"The Golden Bough" by J. M. W. Turner
Back in June, I posted about my summer reading list.
I just finished the 700+ page The Golden Bough by James George Frazer. I've been reading that book at work during my lunch breaks. Fingerprints of the Gods was my vacation book, & I'm almost done that too.
The Golden Bough was excruciating at times to read, but I pushed through it. Mostly, the book is a scattered list of every superstition & folk ritual imaginable. It is a repository for details of various cultural traditions & taboos, but there are so many examples it's hard to absorb it all.
The ultimate purpose of the book was to investigate the ancient rites that took place in the sacred Arician groves at Nemi in Italy. Supposedly, there was a priest-king who guarded the grove. His successor had to break a limb from a sacred tree & kill him to take his place.
However, getting to the possible history & reasons behind those sacred rites is a long, tortuous road. As I said, most of the book just becomes a rambling list of superstitious beliefs among various peoples. It's tedious to read through, even for someone interested in cultural anthropology.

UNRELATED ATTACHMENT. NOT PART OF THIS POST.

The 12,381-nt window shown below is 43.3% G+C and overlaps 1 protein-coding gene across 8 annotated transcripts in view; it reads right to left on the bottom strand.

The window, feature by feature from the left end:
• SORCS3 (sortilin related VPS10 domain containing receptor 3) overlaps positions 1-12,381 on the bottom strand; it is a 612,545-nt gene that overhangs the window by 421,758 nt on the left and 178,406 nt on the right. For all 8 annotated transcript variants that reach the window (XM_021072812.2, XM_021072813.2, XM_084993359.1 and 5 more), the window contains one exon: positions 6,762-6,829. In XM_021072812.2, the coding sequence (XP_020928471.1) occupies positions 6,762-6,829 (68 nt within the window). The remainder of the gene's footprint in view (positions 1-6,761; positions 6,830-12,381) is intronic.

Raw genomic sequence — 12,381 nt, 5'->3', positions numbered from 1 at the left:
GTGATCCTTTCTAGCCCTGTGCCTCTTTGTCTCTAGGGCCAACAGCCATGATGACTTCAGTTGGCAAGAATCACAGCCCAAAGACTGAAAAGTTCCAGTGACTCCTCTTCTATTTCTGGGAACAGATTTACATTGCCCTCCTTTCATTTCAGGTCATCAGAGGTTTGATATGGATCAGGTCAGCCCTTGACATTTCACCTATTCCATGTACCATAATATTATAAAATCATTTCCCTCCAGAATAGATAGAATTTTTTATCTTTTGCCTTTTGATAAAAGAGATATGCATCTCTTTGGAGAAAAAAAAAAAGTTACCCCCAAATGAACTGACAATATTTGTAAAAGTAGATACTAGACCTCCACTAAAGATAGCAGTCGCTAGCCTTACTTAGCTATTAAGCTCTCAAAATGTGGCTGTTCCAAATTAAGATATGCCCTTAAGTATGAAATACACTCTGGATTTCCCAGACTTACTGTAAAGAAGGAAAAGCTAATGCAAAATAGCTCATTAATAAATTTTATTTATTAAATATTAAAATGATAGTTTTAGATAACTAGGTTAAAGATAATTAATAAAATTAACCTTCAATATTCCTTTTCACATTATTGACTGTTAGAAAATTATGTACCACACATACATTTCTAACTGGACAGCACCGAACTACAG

One part of the book that was interesting is a chapter on the god-man Osiris of ancient Egypt. The Fingerprints of the Gods questions the astronomical connections & possible historical foundations of the Osiris legend. The Golden Bough instead looks at the link between Osiris and agriculture, especially the growing of corn.
These varied aspects of the same deity show how symbolically multi-faceted the ancient people were. Our ancestors were able to encode vast amounts of knowledge into characters & stories that could be passed down through the ages.
I judge a book by the chance I'd read it again. There were some interesting sections, but it's safe to say I don't think I'll be taking this lengthy book on again anytime soon.